CityView Magazine

May/June 2018

CityView Magazine - Fayetteville, NC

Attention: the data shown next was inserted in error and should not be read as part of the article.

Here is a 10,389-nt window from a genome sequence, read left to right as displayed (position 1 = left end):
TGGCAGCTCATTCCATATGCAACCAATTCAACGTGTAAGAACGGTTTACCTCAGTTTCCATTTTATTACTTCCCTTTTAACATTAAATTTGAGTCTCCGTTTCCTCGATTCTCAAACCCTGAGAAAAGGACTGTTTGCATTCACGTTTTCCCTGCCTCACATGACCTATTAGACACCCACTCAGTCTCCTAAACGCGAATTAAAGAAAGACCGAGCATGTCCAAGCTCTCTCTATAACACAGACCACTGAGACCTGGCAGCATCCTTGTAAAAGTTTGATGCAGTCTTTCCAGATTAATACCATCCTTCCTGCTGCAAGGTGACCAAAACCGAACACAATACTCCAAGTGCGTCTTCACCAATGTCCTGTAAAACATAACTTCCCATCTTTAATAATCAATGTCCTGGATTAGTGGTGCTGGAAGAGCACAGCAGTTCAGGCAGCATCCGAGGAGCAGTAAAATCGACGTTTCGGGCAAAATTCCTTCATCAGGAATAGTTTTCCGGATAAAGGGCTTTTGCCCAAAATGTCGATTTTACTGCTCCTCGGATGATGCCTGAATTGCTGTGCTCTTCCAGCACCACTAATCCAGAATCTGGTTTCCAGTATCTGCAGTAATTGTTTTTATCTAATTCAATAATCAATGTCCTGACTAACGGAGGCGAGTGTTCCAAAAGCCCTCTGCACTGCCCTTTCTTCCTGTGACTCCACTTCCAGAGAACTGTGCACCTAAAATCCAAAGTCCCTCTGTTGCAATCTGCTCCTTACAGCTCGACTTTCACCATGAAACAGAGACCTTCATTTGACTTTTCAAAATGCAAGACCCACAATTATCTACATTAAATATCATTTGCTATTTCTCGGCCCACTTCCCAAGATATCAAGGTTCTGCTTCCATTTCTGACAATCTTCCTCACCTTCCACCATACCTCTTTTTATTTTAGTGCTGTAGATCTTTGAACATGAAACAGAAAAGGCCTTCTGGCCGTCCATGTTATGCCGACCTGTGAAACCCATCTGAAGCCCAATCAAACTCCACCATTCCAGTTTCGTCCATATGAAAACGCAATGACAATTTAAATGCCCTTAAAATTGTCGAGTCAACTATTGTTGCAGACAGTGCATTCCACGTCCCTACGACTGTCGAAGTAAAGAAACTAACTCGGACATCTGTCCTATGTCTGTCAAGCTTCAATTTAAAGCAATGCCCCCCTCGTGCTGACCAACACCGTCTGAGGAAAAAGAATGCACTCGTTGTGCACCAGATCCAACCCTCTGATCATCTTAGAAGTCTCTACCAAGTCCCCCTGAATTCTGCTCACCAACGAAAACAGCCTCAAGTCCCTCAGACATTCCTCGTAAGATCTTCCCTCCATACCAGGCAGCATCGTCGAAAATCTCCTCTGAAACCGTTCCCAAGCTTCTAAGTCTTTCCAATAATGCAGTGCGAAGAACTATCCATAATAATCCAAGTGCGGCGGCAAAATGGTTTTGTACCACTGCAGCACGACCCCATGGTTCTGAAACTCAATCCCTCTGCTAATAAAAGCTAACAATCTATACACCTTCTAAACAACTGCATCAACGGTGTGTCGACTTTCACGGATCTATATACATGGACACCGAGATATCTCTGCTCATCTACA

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50 | May/June 2018 For example, the African World Peace Festival, set for July, will be two days rather than one this year and will extend beyond Person Street. Much more will follow as the organization takes firm shape. "I know we're all supposed to have five-year plans, but at this point, I have a one-year plan," Regensburger said. "It's not about what I want it to be, but that this will be a strong organization, a facilitator that lets people do wonderful things, bring groups of people together who are concerned about things and generate solutions." Another goal for the district is to serve as a "generator GET DETAILS OF DOWNTOWN EVENTS Go to and scan this page in Fayetteville's growth, Regensburger said. As early as the 1980s, downtown Fayetteville fell into disarray. Storefronts emptied. Buildings decayed. Downtown was hollow. "Unsavory things moved in," Regensburger said. "But I think that was also Fayetteville's saving grace. Going seedy preserved the wonderful, old bones that are down here. at created an opportunity to make downtown what it is right now. It allowed a downtown renaissance that has all this unique character." Preserved older buildings along Hay Street bring back fond memories for Sam DuBose, the district's general man- ager. e ird Base restaurant is in the former building of Kress, a five-and-dime shop he visited with his grandmoth- er. ey'd have lunch in the store and sometimes popped red balloons with a dart where a piece of paper would tell them the cost of a banana split for the day – 19 cents some days. e word "Kress" remains etched on the building's top floor along Maxwell Street. "I have great memories of Fayetteville," said DuBose, who previously worked in an administrative position with Downtown Alliance. "I thought this would be a place where I could make a little bit of a difference." of economic prosperity" for Fayetteville and Cumber- land County residents, according to the district's vision statement. Planners see the downtown area as an ever-increasing hub for arts, entertainment and cultural activities and hope it will grow to include a performing arts center as well as the minor league baseball stadium underway on Hay Street. e stadium, set to be home to a Houston Astros minor league team, is supposed to be ready by the start of the baseball season next year. e district's formation represented a "tipping point"

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